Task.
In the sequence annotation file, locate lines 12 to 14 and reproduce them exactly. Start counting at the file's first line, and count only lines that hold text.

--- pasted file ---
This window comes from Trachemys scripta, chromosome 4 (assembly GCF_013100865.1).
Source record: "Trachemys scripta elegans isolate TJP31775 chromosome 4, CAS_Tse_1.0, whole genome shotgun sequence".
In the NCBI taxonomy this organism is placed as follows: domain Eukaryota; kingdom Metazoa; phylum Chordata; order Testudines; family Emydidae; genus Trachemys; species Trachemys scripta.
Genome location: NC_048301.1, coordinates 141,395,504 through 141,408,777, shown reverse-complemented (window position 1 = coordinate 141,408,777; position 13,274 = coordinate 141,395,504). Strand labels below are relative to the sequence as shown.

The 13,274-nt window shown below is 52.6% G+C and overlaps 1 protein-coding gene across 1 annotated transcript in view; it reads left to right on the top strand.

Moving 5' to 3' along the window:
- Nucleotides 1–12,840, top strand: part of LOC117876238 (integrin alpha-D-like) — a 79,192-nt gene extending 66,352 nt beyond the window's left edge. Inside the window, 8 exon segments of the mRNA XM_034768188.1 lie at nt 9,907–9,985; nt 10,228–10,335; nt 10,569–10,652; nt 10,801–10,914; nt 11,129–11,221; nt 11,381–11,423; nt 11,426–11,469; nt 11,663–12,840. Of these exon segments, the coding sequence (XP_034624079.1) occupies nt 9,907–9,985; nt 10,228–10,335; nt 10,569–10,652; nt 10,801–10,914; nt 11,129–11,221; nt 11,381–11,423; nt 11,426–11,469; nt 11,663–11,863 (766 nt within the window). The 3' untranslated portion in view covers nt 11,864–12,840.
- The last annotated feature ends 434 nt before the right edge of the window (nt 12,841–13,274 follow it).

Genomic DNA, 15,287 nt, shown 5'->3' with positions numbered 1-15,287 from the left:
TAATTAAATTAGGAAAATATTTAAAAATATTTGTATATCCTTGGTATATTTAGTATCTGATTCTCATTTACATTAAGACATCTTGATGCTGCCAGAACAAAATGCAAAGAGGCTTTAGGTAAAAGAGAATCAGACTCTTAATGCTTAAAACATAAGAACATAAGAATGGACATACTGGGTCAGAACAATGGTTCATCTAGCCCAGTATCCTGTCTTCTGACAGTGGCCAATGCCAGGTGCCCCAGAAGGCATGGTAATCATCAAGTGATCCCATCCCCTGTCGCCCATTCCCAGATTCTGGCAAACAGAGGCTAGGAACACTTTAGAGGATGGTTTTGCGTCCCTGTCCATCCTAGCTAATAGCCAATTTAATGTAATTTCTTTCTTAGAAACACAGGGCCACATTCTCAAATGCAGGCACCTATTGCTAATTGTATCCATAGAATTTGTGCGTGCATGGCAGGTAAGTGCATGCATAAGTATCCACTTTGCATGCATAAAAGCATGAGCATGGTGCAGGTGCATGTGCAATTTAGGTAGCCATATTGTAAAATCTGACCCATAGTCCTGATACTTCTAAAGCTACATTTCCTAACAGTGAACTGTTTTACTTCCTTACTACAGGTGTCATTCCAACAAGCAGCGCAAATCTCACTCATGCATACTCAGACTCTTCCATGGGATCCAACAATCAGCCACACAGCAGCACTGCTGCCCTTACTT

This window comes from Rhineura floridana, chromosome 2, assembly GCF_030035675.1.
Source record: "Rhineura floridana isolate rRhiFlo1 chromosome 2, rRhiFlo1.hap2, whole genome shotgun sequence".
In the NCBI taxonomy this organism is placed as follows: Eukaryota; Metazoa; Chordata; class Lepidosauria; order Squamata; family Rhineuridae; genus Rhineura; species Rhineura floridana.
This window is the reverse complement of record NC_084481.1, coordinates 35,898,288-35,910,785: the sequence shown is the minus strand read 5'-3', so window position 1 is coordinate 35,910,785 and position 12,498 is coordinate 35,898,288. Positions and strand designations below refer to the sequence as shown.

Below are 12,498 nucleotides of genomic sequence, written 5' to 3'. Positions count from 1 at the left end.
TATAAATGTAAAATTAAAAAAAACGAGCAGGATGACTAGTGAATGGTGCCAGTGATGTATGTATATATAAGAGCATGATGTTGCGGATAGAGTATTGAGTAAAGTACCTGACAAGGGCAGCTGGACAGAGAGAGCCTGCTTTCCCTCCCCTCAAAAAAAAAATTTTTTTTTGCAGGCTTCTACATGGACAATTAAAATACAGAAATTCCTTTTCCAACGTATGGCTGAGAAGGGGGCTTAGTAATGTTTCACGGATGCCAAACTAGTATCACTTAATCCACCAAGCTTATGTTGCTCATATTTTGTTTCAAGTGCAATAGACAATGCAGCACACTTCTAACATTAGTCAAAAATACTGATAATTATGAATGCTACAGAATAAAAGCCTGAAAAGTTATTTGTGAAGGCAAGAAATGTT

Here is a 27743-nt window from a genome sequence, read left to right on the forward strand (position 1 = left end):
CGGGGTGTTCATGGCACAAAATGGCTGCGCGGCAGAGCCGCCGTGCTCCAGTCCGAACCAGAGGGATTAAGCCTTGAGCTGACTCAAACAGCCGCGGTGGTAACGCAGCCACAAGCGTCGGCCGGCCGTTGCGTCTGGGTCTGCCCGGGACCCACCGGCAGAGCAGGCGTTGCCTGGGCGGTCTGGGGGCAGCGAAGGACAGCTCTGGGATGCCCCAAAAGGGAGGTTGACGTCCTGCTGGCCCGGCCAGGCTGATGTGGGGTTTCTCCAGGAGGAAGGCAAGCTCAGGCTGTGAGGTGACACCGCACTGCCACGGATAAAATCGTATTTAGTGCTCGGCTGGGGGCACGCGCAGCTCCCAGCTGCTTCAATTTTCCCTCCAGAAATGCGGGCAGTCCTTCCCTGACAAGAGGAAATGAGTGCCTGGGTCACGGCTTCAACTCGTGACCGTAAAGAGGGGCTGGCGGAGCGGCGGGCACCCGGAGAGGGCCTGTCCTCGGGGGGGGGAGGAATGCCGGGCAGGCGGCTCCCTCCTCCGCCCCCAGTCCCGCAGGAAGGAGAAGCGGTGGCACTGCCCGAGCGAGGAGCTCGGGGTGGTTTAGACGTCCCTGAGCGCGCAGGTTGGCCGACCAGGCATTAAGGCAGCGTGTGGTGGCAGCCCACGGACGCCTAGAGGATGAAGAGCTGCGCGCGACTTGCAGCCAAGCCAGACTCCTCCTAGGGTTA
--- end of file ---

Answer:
Source record: "Rhineura floridana isolate rRhiFlo1 chromosome 2, rRhiFlo1.hap2, whole genome shotgun sequence".
In the NCBI taxonomy this organism is placed as follows: Eukaryota; Metazoa; Chordata; class Lepidosauria; order Squamata; family Rhineuridae; genus Rhineura; species Rhineura floridana.
This window is the reverse complement of record NC_084481.1, coordinates 35,898,288-35,910,785: the sequence shown is the minus strand read 5'-3', so window position 1 is coordinate 35,910,785 and position 12,498 is coordinate 35,898,288. Positions and strand designations below refer to the sequence as shown.